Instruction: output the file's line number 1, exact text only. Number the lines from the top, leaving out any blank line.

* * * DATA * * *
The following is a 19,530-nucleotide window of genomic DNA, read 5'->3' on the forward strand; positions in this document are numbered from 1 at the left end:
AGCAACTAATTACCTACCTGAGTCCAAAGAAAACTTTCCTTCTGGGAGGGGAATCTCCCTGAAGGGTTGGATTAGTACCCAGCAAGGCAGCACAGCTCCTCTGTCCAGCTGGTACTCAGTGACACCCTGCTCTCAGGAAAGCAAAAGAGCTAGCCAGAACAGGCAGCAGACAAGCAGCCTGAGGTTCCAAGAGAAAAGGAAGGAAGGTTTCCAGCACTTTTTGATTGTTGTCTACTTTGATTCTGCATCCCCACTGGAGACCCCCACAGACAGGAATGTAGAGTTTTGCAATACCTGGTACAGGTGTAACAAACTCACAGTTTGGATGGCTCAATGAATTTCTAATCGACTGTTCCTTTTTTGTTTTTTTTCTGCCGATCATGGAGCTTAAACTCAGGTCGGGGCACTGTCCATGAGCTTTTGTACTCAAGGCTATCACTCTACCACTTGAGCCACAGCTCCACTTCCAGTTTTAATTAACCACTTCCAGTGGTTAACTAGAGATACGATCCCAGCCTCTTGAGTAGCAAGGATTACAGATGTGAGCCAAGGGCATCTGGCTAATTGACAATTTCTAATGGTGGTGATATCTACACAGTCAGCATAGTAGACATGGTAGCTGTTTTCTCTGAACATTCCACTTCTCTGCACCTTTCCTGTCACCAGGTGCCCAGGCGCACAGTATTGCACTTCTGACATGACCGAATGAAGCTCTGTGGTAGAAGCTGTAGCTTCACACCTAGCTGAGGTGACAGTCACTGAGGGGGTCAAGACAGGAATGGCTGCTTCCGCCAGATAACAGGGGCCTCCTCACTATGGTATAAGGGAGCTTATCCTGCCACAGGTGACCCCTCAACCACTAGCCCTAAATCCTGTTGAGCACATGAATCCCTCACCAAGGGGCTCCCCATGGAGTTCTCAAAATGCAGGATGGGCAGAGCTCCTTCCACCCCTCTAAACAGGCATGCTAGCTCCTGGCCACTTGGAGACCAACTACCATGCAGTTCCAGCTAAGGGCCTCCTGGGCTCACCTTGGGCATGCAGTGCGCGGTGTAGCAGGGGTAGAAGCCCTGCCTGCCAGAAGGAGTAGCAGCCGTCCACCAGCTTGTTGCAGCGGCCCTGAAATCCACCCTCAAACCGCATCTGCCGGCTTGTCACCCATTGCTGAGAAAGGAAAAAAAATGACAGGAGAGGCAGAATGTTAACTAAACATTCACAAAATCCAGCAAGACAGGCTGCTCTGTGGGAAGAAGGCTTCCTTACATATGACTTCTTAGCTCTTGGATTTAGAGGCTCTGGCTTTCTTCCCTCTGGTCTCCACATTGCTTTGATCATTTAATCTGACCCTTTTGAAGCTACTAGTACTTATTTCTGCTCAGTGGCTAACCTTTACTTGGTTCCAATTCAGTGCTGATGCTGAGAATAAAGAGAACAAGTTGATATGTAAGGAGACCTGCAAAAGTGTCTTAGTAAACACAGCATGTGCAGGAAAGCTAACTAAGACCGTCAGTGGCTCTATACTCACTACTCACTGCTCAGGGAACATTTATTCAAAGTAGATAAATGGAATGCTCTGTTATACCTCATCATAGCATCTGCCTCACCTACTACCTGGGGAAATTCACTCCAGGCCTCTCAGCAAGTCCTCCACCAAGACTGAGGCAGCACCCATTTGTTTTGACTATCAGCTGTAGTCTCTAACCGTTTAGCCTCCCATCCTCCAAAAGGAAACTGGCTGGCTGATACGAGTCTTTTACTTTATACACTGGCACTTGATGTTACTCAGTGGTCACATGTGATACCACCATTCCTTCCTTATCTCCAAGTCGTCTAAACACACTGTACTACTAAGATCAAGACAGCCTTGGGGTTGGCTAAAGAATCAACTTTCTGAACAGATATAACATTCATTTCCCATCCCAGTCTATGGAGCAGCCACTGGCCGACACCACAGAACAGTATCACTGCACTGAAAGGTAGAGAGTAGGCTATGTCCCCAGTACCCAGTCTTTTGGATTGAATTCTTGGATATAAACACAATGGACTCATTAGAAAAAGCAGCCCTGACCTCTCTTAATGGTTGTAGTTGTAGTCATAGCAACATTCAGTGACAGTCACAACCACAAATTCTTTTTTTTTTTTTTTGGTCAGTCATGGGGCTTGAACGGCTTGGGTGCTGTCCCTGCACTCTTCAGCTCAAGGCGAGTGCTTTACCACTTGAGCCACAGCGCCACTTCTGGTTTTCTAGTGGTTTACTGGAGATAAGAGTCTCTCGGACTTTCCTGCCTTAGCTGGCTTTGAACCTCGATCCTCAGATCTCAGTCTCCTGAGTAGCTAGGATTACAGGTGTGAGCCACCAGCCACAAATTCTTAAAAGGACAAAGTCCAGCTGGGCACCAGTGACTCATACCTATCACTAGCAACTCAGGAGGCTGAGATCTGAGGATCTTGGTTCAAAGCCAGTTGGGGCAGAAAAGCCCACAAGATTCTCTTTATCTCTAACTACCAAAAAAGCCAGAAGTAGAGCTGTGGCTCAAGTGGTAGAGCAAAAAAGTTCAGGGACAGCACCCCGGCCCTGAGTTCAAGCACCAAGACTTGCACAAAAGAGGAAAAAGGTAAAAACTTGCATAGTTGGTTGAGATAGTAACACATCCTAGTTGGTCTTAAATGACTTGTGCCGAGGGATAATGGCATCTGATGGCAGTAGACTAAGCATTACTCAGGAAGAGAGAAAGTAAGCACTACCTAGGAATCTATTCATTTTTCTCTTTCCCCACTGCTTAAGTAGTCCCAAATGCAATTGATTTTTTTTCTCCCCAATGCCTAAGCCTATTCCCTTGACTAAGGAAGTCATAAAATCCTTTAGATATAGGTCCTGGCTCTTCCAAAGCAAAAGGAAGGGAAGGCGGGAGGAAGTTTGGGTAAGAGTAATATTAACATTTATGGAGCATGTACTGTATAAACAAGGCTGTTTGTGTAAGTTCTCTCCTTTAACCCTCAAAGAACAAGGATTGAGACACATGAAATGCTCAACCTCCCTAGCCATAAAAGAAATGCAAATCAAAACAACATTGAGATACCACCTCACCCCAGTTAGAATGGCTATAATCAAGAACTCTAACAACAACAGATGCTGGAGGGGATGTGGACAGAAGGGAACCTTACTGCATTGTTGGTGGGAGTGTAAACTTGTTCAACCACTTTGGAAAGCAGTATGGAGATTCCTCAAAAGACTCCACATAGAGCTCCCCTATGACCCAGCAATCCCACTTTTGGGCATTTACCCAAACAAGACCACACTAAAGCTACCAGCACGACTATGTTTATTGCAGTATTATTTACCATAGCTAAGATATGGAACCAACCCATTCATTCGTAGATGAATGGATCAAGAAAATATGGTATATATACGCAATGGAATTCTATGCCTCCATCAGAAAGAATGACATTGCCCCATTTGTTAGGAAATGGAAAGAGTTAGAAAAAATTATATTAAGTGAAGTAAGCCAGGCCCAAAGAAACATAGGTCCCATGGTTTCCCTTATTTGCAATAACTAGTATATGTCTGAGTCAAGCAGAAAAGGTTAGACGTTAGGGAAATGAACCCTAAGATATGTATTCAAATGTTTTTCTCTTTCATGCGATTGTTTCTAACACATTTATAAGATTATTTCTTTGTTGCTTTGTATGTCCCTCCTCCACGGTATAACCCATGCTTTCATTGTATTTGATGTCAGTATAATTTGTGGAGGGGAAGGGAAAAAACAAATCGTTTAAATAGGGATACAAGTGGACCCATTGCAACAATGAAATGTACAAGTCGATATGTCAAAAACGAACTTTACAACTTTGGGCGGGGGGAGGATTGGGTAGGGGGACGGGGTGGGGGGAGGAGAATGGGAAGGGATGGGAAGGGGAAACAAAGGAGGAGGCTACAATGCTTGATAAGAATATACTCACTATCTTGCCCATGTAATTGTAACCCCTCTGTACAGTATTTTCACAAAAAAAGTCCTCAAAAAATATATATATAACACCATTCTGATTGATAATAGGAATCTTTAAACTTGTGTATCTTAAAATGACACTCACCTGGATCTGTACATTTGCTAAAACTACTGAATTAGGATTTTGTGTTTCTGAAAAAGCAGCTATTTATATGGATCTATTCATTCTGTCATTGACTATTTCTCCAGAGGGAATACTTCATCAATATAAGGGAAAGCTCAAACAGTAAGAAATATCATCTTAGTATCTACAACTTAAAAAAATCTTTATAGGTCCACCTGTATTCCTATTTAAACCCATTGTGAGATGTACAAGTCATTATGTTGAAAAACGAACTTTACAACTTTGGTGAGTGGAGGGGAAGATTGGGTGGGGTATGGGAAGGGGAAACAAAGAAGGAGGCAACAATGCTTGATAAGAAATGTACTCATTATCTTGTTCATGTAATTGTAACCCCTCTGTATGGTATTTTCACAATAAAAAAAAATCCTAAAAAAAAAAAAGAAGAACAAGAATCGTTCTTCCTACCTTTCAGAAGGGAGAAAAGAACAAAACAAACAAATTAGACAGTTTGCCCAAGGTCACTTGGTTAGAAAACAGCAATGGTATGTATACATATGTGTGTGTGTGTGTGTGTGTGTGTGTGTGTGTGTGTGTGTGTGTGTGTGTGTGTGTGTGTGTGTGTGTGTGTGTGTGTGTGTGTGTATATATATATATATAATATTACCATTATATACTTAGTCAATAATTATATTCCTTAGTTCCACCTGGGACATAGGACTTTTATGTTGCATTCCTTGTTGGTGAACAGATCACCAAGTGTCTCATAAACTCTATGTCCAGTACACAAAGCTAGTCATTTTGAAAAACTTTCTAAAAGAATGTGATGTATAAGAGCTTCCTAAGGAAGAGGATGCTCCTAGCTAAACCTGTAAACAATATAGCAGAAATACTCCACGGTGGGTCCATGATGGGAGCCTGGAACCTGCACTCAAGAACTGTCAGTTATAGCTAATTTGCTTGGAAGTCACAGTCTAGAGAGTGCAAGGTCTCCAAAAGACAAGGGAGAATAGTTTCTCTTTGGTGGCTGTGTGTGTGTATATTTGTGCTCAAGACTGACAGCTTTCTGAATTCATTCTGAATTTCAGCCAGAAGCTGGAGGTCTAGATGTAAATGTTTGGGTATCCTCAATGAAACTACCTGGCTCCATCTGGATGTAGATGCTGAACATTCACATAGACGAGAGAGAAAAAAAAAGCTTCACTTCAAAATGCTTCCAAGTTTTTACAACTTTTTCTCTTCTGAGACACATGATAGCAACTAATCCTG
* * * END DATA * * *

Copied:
The following is a 19,530-nucleotide window of genomic DNA, read 5'->3' on the forward strand; positions in this document are numbered from 1 at the left end: